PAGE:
13 January 2012

Islamorada Journal 2012...13 JAN


View of the clouds to the southwest on Thursday evening.

Yes, I messed with the colors a bit.


Deb and I went out Ocean-side today and had fun with the barracudas.

Think we landed four of them...this was by far the largest and is actually a bigger fish than it looks in the photo.

Fish smashed Deb's lure, splashed water all over the place, ran off line, and finally came to the boat as Deb fought it perfectly from her rod and reel.

I should have taken a measurement/weight on the fish but after that battle the cuda was tired and we didn't want to risk killing it, so we got it back in the water asap.

I got one cuda on the fly rod with one of my needlefish imitations; it was nowhere near the size of Deb's fish, however.

Her barracuda is now back out there making life miserable for other, smaller fish again.


Deb's shot of these white pelicans.

They're very photogenic birds.

Click on any photo to enlarge.


Out on Shoo-Fly with Wayne on Thursday we saw several sharks in shallow water, including this fellow which may be a lemon shark.

We plan to go back and fish for them with proper gear.

I threw a fly to one of them; he followed it for about 10 feet, then turned and departed.


Deb's photo of these reddish egrets shows the one on the left giving the one on the right the bum's rush.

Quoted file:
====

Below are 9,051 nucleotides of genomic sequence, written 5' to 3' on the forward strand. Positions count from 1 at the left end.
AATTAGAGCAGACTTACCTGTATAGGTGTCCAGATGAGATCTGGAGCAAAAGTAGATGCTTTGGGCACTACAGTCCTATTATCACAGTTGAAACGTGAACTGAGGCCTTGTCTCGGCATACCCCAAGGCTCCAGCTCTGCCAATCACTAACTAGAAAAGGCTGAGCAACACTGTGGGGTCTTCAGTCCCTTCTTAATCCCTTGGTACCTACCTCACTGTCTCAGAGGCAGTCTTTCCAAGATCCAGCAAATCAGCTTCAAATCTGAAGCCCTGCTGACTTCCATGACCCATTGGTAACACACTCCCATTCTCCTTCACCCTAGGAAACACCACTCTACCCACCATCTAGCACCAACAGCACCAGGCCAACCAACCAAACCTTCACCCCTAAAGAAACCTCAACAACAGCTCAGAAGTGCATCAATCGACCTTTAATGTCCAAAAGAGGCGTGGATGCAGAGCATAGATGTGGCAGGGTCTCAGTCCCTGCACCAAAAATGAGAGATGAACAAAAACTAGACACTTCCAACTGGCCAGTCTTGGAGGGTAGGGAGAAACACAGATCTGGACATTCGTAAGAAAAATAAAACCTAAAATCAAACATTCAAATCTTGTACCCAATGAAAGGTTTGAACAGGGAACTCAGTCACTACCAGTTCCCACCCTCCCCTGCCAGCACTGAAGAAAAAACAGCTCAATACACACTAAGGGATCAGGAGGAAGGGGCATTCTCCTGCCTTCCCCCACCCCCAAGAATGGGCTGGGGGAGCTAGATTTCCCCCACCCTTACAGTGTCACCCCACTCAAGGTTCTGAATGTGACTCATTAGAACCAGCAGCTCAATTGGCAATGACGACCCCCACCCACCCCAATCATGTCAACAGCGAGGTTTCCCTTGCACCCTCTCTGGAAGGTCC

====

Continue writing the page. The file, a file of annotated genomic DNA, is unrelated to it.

Guess these birds are a bit territorial.


We've seen dolphins every time we've been on the water...so far.

This is Deb's photo of the group we saw on Thursday.

Didn't get pix of today's pod as they weren't much interested in playing.


And now for something completely different:

Striped Bass with Grapefruit and Pickled Radish

”Begin by laying the fish, skin-side down, into a hot pan. It should sizzle instantly. Cook for a few minutes, until the edges begin to brown. Then transfer the pan to the oven for a few minutes longer. Roast the fish until it is just opaque, then remove the pan from the oven and carefully flip the fillets (a fish spatula comes in handy here). Let the fish sit a minute more in the hot pan. When done, the meat should be succulent and easily flake apart, and the skin should make a tapping sound when struck with a fork.”

Online.WSJ.com


Stripers Wintered Over…in Maine?

”Native fish wintered over in the Kennebec River until their wintering areas were discovered in the 1860s and these fish were reduced to a small, remnant population. The river was stocked during the last fishery crash in the 1980s with good results, but this was discontinued with the return of migratory fish in the early 90s. Permissive fishing regulations allowed most of these fish to be fished out.”

FlyRodReel.com


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